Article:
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What is a parent governor?

Parent governors are an integral part of a school’s Governing Body. The position is voluntary (so it is unpaid, although you may occasionally be able to claim back expenses for things like childcare and travel). The role, whilst “behind the scenes” and has little interaction with the pupils or with daily school life, it is essential in upholding the values and ethos of the school and an opportunity to make a positive impact on children’s education and school life.

As well as parent governors, there are other governors on the full governing body – see Governing Body  Priestley Smith Specialist School for more information about the Governing Body and the sub committees.

What do parent governors do?

Parent governors bring with them a wealth of experience and knowledge, which contributes to the successful running of their child’s school. Decisions made by the board influence the whole school, but governors are not responsible for, or involved in, the day-to-day running of the school. The role is a necessary part of ensuring the good functioning and accountability of school leadership. Governors set the ethos of the school and support the drive for continuous improvement. Governors are also responsible for overseeing the financial performance of the school and ensuring money is well-spent. Governors commission the head teacher and other school leaders to act on their behalf in putting their ideas into practice, and they ensure that the school leadership is held to account in doing so.

What responsibility and influence do parent governors have?

It is the Board of Governors’ role to:

  • Appoint the head teacher

  • Appoint the deputy head teacher

  • Hold the school leadership to account

  • Ensure school staff have training, support and resources to be effective

  • Maintain oversight of the school’s budget spending, including pupil premium allocation

  • Decide on the aims, strategy, vision and ethos of the school

  • Determine ways to put all of the above into practice as part of the school development plan

  • Hear the later stages of pupil exclusion appeals or staff grievances


Responsibility does not rest with any one individual. Decisions are made by the Governing Body as a whole, and individual governors are not held to account for collective decisions.

Is being a parent governor a huge commitment?

Governors serve a term of office which is usually four years, which may extend beyond their child’s time at the school if their child graduates or changes school during the four-year period. As a governor you would be expected to attend and contribute thoughts and ideas to the governing board’s meetings and any additional committees you commit to.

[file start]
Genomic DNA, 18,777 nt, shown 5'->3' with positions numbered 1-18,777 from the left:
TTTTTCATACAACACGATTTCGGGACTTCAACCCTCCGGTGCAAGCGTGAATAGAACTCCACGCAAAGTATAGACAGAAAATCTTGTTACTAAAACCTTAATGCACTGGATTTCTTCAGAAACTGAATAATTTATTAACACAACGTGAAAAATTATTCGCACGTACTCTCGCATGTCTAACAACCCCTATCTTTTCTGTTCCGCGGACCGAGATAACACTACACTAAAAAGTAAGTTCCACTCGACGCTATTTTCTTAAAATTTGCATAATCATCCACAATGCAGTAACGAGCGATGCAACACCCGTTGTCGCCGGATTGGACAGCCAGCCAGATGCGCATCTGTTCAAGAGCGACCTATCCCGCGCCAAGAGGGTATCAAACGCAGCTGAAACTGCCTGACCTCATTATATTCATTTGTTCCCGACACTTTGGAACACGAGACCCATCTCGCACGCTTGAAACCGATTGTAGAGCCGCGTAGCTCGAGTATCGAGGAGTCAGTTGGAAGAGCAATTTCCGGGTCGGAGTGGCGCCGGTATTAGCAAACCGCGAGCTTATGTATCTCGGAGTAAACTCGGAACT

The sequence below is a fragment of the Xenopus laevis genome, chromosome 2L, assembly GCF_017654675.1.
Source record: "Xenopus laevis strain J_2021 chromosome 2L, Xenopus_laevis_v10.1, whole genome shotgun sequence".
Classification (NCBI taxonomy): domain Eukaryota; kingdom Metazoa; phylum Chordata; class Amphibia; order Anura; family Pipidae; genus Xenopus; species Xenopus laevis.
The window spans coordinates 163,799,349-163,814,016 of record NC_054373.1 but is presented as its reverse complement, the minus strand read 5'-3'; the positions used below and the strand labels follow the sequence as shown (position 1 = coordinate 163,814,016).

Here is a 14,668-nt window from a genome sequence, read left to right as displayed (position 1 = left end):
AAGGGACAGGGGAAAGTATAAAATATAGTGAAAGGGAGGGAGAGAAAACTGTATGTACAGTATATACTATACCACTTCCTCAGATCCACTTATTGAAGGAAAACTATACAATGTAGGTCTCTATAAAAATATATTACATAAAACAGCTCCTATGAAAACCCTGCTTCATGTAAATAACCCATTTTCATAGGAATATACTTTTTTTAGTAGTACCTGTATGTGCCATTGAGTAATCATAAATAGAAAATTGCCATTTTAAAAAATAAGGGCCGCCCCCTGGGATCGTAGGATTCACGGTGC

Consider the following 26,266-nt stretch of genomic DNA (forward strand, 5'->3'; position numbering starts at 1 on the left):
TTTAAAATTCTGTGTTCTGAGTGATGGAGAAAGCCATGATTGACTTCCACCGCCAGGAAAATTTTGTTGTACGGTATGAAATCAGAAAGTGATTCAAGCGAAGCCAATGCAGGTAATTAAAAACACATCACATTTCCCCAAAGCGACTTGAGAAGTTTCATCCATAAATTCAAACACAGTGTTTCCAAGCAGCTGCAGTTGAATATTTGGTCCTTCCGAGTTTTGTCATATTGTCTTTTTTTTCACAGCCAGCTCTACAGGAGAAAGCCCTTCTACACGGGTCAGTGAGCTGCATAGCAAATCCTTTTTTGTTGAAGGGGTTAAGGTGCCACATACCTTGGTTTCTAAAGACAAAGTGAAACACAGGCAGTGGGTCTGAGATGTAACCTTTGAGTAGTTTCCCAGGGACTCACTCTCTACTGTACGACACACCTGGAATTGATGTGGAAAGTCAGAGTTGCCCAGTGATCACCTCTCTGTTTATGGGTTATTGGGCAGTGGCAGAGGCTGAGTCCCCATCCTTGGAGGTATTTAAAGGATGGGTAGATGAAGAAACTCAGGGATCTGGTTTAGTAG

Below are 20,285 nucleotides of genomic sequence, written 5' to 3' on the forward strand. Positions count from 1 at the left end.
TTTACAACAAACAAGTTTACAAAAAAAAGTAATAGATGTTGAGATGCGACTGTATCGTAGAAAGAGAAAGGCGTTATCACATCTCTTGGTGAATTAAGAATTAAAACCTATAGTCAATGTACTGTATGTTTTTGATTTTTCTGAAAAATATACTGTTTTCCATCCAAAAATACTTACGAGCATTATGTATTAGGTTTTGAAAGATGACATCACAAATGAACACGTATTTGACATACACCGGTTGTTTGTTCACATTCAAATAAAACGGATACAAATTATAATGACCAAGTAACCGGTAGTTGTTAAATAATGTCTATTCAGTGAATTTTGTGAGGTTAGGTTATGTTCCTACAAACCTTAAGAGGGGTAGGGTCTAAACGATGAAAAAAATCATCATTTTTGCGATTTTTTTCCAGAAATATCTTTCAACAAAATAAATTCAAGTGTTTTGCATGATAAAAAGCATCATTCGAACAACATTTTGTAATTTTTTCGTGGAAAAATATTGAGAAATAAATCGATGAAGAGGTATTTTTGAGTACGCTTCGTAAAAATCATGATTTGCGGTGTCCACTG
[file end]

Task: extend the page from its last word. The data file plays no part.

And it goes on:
The full governing body meets at least four times a year, and sub committees meet in addition to these dates. You would also be expected to visit the school as part of your duties in order to monitor and evaluate as you gain understanding for your role as well as undertake training for the role through the Local Authority (LA)

You may also be invited to school events such as sports days to increase the visibility of the governing body to parents and represent your school to the community. Under current employment law, employers must allow employees to undertake their duties at school, but this may be paid or unpaid, so speak to your employer and find out what their policy is.

You may resign at any time by giving written notice to the clerk on your board of governors.

What skills do parent governors need?

As long as you are over 18 years of age and have a child at the school you can express an interest in becoming a parent governor for the school. There is no specific skill set! Just a desire to improve the life chances of the children in the school. It is up to the governing body to assess any parent wishing to act as a governor has the relevant skills and experience to govern effectively and contribute to the success of the school. There’s also a legal requirement for parents to be DBS checked before starting their post as a governor.

Why would I want to be a parent governor?

It’s an opportunity to learn new skills and work with others to help to develop useful policies that will benefit the education of children. The role may sound formal, but governors play a vital role in the running of the school and most people enjoy their time as a governor. It is also an opportunity to show loyalty to the school. You may also progress to being a chair, which brings added responsibility. The experiences of school governorship look great on any CV, and may even create career opportunities.

In addition you will also get to know your child’s school, especially in terms of its strengths and weaknesses. You will gain a great understanding of how the school is run, and this will have a positive effect on your child’s education, academic outcomes and school life.

How do you become a parent governor?

If you are interested in becoming a parent governor, speak to your school’s chair of governors or express your interest through application form or introductory email.


What about conflicts of interest?

It is essential that governors can be objective. Parent governors must promote the best interests of all children at the school, and have a duty to maintain good relations with and be available to the other parents. Parent governors should not use committee meetings to raise issues affecting their own child at the expense of others. They can withdraw from meetings where they are concerned that they could not be impartial, or would stand to gain by the outcome of a resolution.

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